They base these things on politics. If you said to the average person—and we'll just use a name, take a name out of the hat: "Do you know what, Mr. Leal? Those pesticides that people are using, and that are being sold, they're bad. They shouldn't use them. We have proof. We're not going to show it, we can't produce it, but we have proof that they're bad." If that person is asked that question in a poll, "What do you think about a pesticide ban?" they're going to say, "You know what? I've heard those things are bad. I've heard that we have to get rid of them. We have to protect our children. They can't be rolling on the front lawn, where pesticides have been used"—even if they've been used three weeks earlier and the rain has washed them in and blah, blah, blah. "You can't have that use." I know that I would make sure at any time—my kids are old enough now that I think they can probably make that judgment themselves. But if they were younger, I'd make sure that if I sprayed my lawn, they wouldn't be anywhere around it for several days, at least as many days as Health Canada—which has approved these substances—would recommend that we not allow human contact, or pets, or otherwise. But no, the McGuinty government throws out that big scare. The reaction—not the Reactine—of people is going to be, "Hey, yeah, let's err on the side of caution." But the unintended consequence, or the unexpected consequence, for the public is what they're not considering: what things are going to look like in five or 10 years.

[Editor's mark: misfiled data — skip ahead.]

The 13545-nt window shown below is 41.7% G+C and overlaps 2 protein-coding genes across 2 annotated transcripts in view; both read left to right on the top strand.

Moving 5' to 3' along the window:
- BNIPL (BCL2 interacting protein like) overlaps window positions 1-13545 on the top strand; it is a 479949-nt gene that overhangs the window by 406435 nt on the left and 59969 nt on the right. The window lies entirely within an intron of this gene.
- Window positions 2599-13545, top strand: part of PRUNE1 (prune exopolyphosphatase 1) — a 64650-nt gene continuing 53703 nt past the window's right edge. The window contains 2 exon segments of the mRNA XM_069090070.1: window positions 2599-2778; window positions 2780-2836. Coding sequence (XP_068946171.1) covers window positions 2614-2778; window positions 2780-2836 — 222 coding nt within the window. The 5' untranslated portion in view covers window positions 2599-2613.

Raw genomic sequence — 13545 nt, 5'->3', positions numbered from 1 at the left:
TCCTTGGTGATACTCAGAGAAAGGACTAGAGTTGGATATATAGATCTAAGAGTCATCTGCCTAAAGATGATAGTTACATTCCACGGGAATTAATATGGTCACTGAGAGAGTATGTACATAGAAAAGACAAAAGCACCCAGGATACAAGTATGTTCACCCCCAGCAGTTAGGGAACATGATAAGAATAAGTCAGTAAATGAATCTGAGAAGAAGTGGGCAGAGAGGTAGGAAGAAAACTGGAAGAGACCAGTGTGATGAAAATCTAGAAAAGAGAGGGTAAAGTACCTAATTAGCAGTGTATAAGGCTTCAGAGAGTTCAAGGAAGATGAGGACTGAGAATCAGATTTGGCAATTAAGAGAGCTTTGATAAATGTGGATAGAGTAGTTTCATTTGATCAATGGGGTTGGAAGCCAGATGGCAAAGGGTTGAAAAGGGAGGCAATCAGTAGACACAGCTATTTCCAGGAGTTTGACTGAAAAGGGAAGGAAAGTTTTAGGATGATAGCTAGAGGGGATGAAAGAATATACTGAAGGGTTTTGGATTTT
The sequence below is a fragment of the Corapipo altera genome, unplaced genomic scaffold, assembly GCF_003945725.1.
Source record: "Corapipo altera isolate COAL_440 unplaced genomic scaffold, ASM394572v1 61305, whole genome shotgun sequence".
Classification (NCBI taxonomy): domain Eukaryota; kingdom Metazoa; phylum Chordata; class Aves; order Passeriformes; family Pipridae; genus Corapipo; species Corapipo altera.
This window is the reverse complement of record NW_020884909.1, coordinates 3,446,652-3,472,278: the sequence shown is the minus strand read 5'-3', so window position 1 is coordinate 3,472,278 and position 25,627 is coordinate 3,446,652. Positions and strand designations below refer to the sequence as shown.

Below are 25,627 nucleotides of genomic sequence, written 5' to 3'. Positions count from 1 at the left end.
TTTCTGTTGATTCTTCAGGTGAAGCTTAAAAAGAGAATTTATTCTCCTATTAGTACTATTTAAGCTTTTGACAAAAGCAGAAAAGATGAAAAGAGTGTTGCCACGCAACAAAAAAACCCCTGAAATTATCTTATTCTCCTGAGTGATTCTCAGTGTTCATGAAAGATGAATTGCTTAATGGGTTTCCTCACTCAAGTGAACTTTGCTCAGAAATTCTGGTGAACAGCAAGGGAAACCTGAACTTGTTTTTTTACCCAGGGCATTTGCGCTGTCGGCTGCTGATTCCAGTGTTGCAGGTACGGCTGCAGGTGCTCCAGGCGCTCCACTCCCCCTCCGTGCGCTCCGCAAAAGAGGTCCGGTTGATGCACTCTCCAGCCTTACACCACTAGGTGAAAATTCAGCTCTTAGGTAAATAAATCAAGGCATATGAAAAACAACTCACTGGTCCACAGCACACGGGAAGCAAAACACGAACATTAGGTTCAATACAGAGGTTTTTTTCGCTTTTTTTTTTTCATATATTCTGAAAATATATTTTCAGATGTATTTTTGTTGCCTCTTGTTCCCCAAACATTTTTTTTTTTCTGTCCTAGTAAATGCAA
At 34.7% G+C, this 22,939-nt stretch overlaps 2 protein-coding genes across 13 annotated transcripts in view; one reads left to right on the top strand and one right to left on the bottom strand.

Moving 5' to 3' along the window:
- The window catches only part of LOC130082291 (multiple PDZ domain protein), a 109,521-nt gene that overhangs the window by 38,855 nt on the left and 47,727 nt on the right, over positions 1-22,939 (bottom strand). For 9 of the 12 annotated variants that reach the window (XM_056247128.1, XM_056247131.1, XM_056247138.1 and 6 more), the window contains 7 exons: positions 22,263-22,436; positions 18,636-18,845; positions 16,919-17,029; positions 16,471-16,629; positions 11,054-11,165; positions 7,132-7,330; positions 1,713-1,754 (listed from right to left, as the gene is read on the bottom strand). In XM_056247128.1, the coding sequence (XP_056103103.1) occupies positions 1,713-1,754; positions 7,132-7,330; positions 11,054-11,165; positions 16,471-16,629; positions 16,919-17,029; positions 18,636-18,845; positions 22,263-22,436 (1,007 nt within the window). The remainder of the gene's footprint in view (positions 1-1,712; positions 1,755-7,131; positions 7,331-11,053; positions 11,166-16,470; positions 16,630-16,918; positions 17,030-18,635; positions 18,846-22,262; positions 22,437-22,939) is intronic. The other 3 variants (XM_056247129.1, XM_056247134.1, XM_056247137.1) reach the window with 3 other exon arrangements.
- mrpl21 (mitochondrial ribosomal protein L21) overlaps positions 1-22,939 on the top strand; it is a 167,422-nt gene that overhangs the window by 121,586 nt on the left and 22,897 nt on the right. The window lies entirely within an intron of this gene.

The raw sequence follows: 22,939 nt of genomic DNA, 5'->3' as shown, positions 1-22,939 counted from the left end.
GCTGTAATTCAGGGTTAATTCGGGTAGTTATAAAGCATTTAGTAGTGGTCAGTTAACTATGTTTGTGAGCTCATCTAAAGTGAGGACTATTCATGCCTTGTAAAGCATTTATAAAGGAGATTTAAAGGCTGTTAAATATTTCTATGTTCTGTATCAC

Then the McGuinty government says, "We think these things are terrible and you shouldn't have your children rolling around on the lawn when there are pesticides. However, if you don't mind if your little four-year-old likes to hang on to your putter, or get you your tees on the golf course, no problem; take him out there. If he wants to roll around on the greens or on the fairways, that's a great idea—some time for fathers and sons." Oh, did I tell you? The golf course is exempt from the pesticide ban. So the McGuinty principles, again, always seem to be sort of like a teeter-totter: They're up, they're down; this way and that way, variable like the weather. So, "It's okay, we're not going to protect your children if they're frolicking on the 18th green at Glen Abbey. We're just going to tell you that we're not going to let you put that weed killer on the lawn at home." So we're not going to take the kids to the golf course anymore.